So much to do, so much to see…

Posted in Financials, Globalstar, ICO/DBSD, Inmarsat, LightSquared, Operators, Regulatory, Spectrum, TerreStar at 9:55 am by timfarrar

It looks like the next month or so may be filled with interesting developments in the US spectrum market. Last week, it was reported that the FCC is preparing to launch of review of its “spectrum screen” at the September Commission meeting. Of course if the FCC suggests a preference for distinguishing between low frequency (sub 1GHz) and higher frequency spectrum, in response to concerns that AT&T and Verizon have been accumulating too much of the most valuable spectrum, then that might not only put a damper on the prospects for broadcast TV incentive auctions (recall that AT&T and Verizon contributed over 85% of the 700MHz auction proceeds back in 2008), but could be taken as a clear signal that the FCC would approve of AT&T buying DISH for its higher frequency spectrum.

In that context, it seems increasingly likely that the release of a LightSquared ruling (almost certainly confirming the FCC’s February proposal to withdraw LightSquared’s ATC license) will also come this month, along with approval of DISH’s terrestrial network in the 2GHz MSS band. This week DISH has been continuing its campaign to avoid its uplink allocation being shifted up by 5MHz to 2005-2025MHz, which is an option being considered very seriously by the Commission, as it would satisfy Sprint’s desire to access the H-block (which Sprint probably considered to be a done deal last November when it settled with DBSD and TerreStar), and mitigate both windfall and timeline concerns. However, it is notable that the Public Interest organizations who have been most vocal in raising the windfall issue actually oppose a relocation of the uplink due to the delay it would could in the standardization process.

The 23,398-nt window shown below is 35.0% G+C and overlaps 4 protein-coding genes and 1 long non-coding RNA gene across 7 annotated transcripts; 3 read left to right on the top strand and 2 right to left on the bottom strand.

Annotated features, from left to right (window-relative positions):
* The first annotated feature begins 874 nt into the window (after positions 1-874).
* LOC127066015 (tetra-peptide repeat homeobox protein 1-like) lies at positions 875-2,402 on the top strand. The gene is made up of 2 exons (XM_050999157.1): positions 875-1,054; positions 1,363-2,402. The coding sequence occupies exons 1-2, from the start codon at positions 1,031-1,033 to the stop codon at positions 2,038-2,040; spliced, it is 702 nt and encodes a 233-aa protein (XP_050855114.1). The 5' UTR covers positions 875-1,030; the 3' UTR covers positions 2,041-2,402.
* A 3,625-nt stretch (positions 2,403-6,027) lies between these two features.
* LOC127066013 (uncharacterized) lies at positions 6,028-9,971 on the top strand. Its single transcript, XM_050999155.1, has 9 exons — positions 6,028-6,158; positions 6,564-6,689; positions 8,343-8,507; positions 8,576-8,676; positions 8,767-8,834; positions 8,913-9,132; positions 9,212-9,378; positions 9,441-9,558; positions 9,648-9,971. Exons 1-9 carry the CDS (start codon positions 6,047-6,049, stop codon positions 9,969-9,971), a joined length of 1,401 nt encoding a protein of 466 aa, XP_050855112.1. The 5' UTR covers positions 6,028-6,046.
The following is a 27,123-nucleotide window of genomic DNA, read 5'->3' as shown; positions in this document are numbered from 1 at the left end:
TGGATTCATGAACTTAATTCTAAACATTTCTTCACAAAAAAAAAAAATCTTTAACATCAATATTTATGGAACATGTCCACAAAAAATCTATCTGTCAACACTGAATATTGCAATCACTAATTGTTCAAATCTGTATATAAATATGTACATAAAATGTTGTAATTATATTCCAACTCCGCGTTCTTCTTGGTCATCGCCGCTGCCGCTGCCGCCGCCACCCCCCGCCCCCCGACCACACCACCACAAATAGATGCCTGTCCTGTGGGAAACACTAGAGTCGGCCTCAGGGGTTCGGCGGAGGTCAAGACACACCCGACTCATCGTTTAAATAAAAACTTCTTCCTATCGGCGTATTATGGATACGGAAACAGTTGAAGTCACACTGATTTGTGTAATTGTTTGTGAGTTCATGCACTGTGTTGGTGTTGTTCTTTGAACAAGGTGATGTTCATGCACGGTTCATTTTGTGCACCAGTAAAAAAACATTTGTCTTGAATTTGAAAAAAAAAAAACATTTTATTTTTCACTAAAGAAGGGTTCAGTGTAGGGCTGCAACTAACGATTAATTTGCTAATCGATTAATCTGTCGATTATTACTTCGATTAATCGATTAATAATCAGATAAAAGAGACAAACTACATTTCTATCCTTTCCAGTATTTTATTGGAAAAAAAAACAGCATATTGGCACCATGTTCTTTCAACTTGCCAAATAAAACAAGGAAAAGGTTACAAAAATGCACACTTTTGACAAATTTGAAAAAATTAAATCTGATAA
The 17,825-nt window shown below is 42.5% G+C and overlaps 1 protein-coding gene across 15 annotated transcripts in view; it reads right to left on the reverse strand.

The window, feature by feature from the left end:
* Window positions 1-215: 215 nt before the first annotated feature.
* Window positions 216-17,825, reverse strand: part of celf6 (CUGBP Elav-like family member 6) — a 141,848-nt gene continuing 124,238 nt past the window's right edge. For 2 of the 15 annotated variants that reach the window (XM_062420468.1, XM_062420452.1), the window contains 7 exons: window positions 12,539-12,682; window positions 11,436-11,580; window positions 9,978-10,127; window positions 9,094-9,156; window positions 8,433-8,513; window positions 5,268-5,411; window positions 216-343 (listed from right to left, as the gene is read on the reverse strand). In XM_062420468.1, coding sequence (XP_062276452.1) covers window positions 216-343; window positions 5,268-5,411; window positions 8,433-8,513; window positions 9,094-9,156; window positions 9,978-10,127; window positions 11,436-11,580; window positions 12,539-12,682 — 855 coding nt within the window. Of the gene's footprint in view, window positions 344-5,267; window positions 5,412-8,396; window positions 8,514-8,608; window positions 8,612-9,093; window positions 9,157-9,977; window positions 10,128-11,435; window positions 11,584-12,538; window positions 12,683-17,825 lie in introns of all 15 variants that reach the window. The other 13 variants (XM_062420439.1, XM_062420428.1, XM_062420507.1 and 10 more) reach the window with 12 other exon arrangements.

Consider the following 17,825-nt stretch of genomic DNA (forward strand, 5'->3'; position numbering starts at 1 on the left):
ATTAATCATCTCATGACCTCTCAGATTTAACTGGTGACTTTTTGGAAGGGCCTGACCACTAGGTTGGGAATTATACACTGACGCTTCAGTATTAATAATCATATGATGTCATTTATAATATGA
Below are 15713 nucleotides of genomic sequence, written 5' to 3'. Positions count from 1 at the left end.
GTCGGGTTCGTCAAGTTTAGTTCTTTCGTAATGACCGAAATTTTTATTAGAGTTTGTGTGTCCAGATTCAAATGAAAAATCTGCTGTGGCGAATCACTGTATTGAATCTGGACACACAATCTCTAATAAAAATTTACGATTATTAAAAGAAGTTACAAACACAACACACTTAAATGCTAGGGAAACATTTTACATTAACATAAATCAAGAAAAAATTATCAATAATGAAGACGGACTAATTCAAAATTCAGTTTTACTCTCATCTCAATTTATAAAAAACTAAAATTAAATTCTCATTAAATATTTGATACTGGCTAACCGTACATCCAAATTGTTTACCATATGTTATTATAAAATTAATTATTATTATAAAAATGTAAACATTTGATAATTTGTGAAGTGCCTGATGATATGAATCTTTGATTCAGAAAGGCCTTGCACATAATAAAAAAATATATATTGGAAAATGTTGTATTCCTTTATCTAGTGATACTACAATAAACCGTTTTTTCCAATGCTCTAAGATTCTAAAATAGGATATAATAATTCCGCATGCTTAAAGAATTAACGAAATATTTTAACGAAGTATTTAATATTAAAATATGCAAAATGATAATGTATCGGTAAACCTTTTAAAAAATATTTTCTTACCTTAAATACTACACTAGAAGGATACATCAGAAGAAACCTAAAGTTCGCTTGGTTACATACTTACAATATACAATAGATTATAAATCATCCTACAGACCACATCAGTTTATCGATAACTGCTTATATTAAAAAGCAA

Intriguingly, if we do see a ruling (at least partly) in DISH’s favor in the next month or two, it may make it even more difficult for Clearwire to pull off any potential spectrum sale. Then we may be faced with exactly the same situation in December as at the end of last year, namely does Clearwire pay the large interest payment due in December, or use the threat of a bankruptcy filing as leverage to raise more money from Sprint and others to fund it through next year.